Thursday, August 28, 2014

Reading Paris and London

In preparation for our upcoming trip, I've been immersing myself in fiction and non-fiction books about Paris and London.

***** The Frozen Thames, by Helen Humphries is a series of short vignettes around the 40 times the Thames has frozen in its recorded history. One for each year, beginning in 1142 and ending in 1895, when the London Bridge reconstruction increased water flow to make it unlikely the Thames would ever freeze again.  These aren't short stories so much as defining moments in people's lives, and their thoughts and relationships with the frozen river. The moments are plucked through time, providing glimpses of individual lives and circumstances. The Thames itself provides the setting and constant thread, but by the end of the stories it evokes an eternal presence.Illustrations throughout show how fashions and buildings and banks change, but the Thames remains.

**** The Unlikely Pilgrimage of Harold Fry, by Rachel Joyce traces the footsteps of Harold as he walks his way across England in the hopes of saving a friend with cancer. I was worried it would be a bit too saccharine or melodramatic given its themes, but it managed a fine balance. The author is now telling the story of one of the other main characters in new book, The Love Song of Miss Queenie Hennessy, and I look forward to reading her story. So many of the characters could have their own novel - I think the author has tapped into a rich vein and would love to learn more about many of them, including those that make only minor appearances.

****  A Year in the Merde, by Stephen Clarke was a hilarious and irreverent account of a year a Brit spends in France, trying to open a series of tea shops and chase Parisian women. The real portrait is of Paris, though, the good, the bad and the ugly. Fabulous food and fashion, amazing views, 'Attitude' constant strikes, merde in the streets (in fact, over 600 people visit the hospital in Paris each year because of their slips in dog poo). His descriptions of certain places put them on my sight-seeing list, including the bookstore Shakespeare and Company that is across from the Notre Dame Cathedral.

** The Elegance of the Hedgehog, by Muriel Barbery explored the interior lives of a young girl and an unassuming concierge living in a Paris apartment. Both conceal their true selves and intentionally manipulate impressions to project themselves as less intelligent than they are; as they mull over philosophical ideas they also harshly judge most of the people who cross their paths, putting up barriers to intimacy and closing off any chance of real connection. Their hearts open at the end, and then... tragedy. This book had a real following a few years back, but I'm not a fan. However, I will likely look at the concierge in our Isle Saint-Louis apartment with more appreciation.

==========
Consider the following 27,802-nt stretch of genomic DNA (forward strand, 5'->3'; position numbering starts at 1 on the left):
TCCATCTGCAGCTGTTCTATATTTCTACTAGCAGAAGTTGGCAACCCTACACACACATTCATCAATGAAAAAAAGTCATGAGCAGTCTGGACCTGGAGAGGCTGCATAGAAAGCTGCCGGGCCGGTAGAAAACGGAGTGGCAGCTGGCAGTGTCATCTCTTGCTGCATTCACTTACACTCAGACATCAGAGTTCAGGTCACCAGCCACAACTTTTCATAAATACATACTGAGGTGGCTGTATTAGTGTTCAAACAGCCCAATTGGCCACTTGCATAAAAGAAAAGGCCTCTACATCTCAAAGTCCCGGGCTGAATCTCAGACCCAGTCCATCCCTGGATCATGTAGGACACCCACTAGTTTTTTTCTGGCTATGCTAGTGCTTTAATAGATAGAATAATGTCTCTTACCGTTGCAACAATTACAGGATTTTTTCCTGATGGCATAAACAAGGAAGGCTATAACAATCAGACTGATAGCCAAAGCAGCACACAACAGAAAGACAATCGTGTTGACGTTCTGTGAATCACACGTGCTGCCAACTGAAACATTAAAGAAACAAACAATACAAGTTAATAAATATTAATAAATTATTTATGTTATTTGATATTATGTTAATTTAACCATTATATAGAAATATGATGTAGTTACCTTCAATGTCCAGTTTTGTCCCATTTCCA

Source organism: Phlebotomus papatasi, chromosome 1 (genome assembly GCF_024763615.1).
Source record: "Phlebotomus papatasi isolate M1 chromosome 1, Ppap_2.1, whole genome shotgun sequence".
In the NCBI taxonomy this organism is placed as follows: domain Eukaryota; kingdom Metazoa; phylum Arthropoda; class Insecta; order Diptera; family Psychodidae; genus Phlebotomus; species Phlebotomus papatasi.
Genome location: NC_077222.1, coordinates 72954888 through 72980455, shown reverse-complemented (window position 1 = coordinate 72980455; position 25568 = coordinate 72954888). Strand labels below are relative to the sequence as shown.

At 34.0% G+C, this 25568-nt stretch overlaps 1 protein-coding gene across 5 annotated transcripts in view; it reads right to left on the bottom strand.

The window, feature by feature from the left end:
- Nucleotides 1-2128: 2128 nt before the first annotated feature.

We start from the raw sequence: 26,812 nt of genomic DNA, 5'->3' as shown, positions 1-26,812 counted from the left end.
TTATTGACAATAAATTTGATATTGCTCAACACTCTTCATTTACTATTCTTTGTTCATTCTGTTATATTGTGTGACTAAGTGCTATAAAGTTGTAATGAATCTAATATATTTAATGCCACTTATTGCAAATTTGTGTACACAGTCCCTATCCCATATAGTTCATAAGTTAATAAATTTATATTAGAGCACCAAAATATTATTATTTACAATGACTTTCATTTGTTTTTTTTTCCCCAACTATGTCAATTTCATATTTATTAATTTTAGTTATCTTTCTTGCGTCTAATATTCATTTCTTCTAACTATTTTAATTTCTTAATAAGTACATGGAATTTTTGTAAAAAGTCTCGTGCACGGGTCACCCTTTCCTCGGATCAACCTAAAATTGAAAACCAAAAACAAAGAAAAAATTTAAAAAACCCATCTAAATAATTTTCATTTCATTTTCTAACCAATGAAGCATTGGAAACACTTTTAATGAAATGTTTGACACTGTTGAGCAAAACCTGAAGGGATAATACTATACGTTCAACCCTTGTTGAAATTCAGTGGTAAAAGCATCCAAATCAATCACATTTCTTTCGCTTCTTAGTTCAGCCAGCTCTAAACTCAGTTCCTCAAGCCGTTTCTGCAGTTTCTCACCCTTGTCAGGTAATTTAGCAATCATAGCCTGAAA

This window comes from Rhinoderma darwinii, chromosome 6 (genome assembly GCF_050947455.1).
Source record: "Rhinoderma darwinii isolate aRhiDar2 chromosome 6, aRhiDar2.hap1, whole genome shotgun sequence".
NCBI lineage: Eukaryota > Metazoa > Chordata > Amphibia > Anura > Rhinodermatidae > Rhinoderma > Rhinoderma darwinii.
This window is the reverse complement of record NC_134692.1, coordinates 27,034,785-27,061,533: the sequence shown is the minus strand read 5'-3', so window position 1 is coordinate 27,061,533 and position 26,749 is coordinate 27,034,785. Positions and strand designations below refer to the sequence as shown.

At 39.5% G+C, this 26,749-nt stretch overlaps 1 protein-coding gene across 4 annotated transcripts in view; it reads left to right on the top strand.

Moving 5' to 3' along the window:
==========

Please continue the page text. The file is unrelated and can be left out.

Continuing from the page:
**** Tales of Two Cities, by Jonathan Conlin is a non-fiction work that examines how London and Paris have developed through the last three centuries. Each chapter examines how rivalry and competition between the two centres have created the Modern City as we know it today: The Restless House; The Restaurant; The Underworld; The Dance; Dead and Buried. Fascinating, if a bit academic at times. I was sorry Conlin didn't include a chapter about the Thames and the Seine, and how the cities are both defined by their rivers.

**** How Paris Became Paris, by Joan DeJean is also non-fiction. As far as this author is concerned, Paris is the origin of everything in our modern cities, and the rest of the world a mere copy. The Introduction is titled, "Capital of the Universe". Despite its strong bias and ability to overlook other major civilizations, I'm still enjoying the book. The importance and origins of Pont Neuf, the enchanted island of Ile Sainte-Louis, Place des Vosges.... my hope is that by knowing a little bit more about their evolution I will enjoy seeing the sites all the more!

***** DK Eyewitness Travel Paris 2014 and London 2014. The format of these books is great, with their pull-out maps, colour-coded pictures, and history timelines.  Lots of photographs! They are small and portable enough to put in my purse. Both have Guided Walks that will make strolling an even greater pleasure.

Just starting Paris, by Edward Rutherfurd. I picked it up earlier in the summer and read a few passages but put it back on the shelf. It was thick enough to be intimidating and I thought it might be Harliquin-Romance-like. Apparently it is more Mitchener than Barbara Cartland, tracing a family story through 700 years. I picked up the e-book version so I could read it on the flight over to Paris. He's also written novels about London and New York.

... Now, I really need to start planning my itinerary!

The Goldfinch

When I stacked my summer reading in a pile it was almost 24" high, and that's not counting the magazines and e-books. Yikes!

My favourite of the summer was definitely The Goldfinch, by Donna Tart.

An absolute pleasure to read. Character-driven, it raised some intriguing questions about friendship, beauty, morality, intention and fate.
The only truths that matter to me are the ones I don't, and can't understand... I don't care what anyone says or how often or winningly they say it: no one will ever, ever be able to persuade me that life is some awesome, rewarding treat. Because, here's the truth: life is catastrophe. (p.767)
With a denouement like that, you'd think the book is nihilistic and bleak, but it isn't. On the same page:  "Glint of brightness on a barely there chain. Patch of sunlight on a yellow wall."